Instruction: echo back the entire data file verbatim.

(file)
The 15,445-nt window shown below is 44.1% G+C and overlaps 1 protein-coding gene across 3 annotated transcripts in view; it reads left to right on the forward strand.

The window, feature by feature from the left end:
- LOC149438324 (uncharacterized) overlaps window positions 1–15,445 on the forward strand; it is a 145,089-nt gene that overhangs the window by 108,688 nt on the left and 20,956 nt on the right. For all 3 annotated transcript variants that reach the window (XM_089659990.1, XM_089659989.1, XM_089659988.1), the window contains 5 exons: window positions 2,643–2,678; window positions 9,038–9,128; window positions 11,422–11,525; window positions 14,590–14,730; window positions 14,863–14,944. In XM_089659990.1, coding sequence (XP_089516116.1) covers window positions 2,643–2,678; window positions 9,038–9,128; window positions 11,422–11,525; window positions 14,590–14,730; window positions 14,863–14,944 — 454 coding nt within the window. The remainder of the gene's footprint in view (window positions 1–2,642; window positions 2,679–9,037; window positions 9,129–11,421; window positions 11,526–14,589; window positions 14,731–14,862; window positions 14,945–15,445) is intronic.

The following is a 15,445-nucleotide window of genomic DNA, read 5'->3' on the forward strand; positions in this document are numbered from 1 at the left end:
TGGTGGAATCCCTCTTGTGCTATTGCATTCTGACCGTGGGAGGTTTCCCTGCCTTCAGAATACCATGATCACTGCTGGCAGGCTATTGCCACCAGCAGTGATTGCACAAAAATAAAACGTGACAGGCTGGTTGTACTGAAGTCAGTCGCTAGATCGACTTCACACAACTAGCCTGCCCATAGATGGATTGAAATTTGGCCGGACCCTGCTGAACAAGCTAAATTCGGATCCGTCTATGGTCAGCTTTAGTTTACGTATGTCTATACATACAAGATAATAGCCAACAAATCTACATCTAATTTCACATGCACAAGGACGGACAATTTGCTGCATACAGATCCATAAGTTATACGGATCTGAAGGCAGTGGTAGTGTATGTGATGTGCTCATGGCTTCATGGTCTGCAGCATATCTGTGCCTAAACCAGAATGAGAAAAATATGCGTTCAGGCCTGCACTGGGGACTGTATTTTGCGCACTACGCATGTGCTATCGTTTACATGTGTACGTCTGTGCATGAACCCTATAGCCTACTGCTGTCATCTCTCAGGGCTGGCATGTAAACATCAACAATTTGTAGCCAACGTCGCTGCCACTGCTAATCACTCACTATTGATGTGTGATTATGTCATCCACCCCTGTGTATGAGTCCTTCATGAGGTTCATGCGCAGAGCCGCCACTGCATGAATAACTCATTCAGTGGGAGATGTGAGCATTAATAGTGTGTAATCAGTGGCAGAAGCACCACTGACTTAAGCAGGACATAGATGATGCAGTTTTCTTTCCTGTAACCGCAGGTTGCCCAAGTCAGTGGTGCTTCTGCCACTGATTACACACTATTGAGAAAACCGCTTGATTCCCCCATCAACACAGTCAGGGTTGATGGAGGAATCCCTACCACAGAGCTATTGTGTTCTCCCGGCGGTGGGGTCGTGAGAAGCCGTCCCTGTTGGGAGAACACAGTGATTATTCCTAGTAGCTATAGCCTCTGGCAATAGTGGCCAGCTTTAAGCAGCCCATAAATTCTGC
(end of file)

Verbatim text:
The 15,445-nt window shown below is 44.1% G+C and overlaps 1 protein-coding gene across 3 annotated transcripts in view; it reads left to right on the forward strand.

The window, feature by feature from the left end:
- LOC149438324 (uncharacterized) overlaps window positions 1–15,445 on the forward strand; it is a 145,089-nt gene that overhangs the window by 108,688 nt on the left and 20,956 nt on the right. For all 3 annotated transcript variants that reach the window (XM_089659990.1, XM_089659989.1, XM_089659988.1), the window contains 5 exons: window positions 2,643–2,678; window positions 9,038–9,128; window positions 11,422–11,525; window positions 14,590–14,730; window positions 14,863–14,944. In XM_089659990.1, coding sequence (XP_089516116.1) covers window positions 2,643–2,678; window positions 9,038–9,128; window positions 11,422–11,525; window positions 14,590–14,730; window positions 14,863–14,944 — 454 coding nt within the window. The remainder of the gene's footprint in view (window positions 1–2,642; window positions 2,679–9,037; window positions 9,129–11,421; window positions 11,526–14,589; window positions 14,731–14,862; window positions 14,945–15,445) is intronic.

The following is a 15,445-nucleotide window of genomic DNA, read 5'->3' on the forward strand; positions in this document are numbered from 1 at the left end:
TGGTGGAATCCCTCTTGTGCTATTGCATTCTGACCGTGGGAGGTTTCCCTGCCTTCAGAATACCATGATCACTGCTGGCAGGCTATTGCCACCAGCAGTGATTGCACAAAAATAAAACGTGACAGGCTGGTTGTACTGAAGTCAGTCGCTAGATCGACTTCACACAACTAGCCTGCCCATAGATGGATTGAAATTTGGCCGGACCCTGCTGAACAAGCTAAATTCGGATCCGTCTATGGTCAGCTTTAGTTTACGTATGTCTATACATACAAGATAATAGCCAACAAATCTACATCTAATTTCACATGCACAAGGACGGACAATTTGCTGCATACAGATCCATAAGTTATACGGATCTGAAGGCAGTGGTAGTGTATGTGATGTGCTCATGGCTTCATGGTCTGCAGCATATCTGTGCCTAAACCAGAATGAGAAAAATATGCGTTCAGGCCTGCACTGGGGACTGTATTTTGCGCACTACGCATGTGCTATCGTTTACATGTGTACGTCTGTGCATGAACCCTATAGCCTACTGCTGTCATCTCTCAGGGCTGGCATGTAAACATCAACAATTTGTAGCCAACGTCGCTGCCACTGCTAATCACTCACTATTGATGTGTGATTATGTCATCCACCCCTGTGTATGAGTCCTTCATGAGGTTCATGCGCAGAGCCGCCACTGCATGAATAACTCATTCAGTGGGAGATGTGAGCATTAATAGTGTGTAATCAGTGGCAGAAGCACCACTGACTTAAGCAGGACATAGATGATGCAGTTTTCTTTCCTGTAACCGCAGGTTGCCCAAGTCAGTGGTGCTTCTGCCACTGATTACACACTATTGAGAAAACCGCTTGATTCCCCCATCAACACAGTCAGGGTTGATGGAGGAATCCCTACCACAGAGCTATTGTGTTCTCCCGGCGGTGGGGTCGTGAGAAGCCGTCCCTGTTGGGAGAACACAGTGATTATTCCTAGTAGCTATAGCCTCTGGCAATAGTGGCCAGCTTTAAGCAGCCCATAAATTCTGC